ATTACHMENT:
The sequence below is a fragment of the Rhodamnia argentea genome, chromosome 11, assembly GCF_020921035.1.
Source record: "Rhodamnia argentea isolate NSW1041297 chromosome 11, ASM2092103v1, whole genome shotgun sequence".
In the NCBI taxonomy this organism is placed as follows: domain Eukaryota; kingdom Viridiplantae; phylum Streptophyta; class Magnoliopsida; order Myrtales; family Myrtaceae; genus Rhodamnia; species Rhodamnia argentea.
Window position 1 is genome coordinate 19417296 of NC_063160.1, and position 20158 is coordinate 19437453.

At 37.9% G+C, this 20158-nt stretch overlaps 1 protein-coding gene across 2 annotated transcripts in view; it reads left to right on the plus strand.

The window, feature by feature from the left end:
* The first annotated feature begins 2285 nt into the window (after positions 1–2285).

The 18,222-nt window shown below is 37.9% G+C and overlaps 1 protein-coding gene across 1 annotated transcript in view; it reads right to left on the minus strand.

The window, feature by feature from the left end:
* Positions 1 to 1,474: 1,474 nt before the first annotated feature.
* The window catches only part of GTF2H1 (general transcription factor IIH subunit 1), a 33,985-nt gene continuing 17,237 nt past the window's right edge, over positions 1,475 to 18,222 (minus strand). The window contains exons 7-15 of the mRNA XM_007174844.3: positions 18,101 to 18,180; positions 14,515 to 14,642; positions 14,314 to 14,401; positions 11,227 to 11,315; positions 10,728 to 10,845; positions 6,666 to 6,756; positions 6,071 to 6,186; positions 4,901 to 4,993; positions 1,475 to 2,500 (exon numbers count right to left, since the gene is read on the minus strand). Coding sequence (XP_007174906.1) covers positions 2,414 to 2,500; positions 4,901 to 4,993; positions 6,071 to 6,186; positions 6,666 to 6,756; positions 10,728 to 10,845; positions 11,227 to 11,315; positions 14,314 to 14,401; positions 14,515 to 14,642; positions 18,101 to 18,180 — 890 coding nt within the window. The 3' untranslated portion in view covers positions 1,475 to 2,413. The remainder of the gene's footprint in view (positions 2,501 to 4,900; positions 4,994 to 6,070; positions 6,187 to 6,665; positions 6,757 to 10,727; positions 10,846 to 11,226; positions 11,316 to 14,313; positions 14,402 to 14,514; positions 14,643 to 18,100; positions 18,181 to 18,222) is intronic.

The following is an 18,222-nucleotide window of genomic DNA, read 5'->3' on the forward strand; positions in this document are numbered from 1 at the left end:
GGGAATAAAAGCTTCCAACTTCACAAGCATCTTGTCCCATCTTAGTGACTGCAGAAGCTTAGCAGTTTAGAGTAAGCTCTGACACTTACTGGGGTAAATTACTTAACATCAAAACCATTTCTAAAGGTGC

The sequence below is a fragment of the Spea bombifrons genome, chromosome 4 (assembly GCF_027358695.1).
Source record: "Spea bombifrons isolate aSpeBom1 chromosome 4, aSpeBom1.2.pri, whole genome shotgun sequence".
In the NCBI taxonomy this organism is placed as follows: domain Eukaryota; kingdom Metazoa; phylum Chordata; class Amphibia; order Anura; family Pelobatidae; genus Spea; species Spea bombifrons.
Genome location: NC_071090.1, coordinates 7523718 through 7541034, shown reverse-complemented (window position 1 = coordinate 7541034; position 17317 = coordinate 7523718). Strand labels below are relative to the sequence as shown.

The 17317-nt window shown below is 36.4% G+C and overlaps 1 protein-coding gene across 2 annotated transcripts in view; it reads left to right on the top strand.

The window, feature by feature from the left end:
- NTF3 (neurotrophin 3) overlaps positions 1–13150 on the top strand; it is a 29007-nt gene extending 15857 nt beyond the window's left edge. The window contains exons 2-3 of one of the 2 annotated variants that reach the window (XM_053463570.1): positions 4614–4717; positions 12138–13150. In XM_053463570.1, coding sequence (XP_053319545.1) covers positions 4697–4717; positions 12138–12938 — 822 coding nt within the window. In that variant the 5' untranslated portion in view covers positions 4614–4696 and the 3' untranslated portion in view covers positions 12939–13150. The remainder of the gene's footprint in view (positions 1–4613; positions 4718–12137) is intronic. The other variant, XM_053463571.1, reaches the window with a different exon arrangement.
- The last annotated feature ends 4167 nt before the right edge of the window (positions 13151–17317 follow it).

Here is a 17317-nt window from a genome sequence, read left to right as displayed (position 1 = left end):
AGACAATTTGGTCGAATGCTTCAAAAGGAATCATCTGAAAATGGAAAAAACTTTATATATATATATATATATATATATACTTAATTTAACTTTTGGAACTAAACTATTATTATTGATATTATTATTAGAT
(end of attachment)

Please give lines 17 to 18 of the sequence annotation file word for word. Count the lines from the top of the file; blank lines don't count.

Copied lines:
Genome location: NC_071090.1, coordinates 7523718 through 7541034, shown reverse-complemented (window position 1 = coordinate 7541034; position 17317 = coordinate 7523718). Strand labels below are relative to the sequence as shown.

The 17317-nt window shown below is 36.4% G+C and overlaps 1 protein-coding gene across 2 annotated transcripts in view; it reads left to right on the top strand.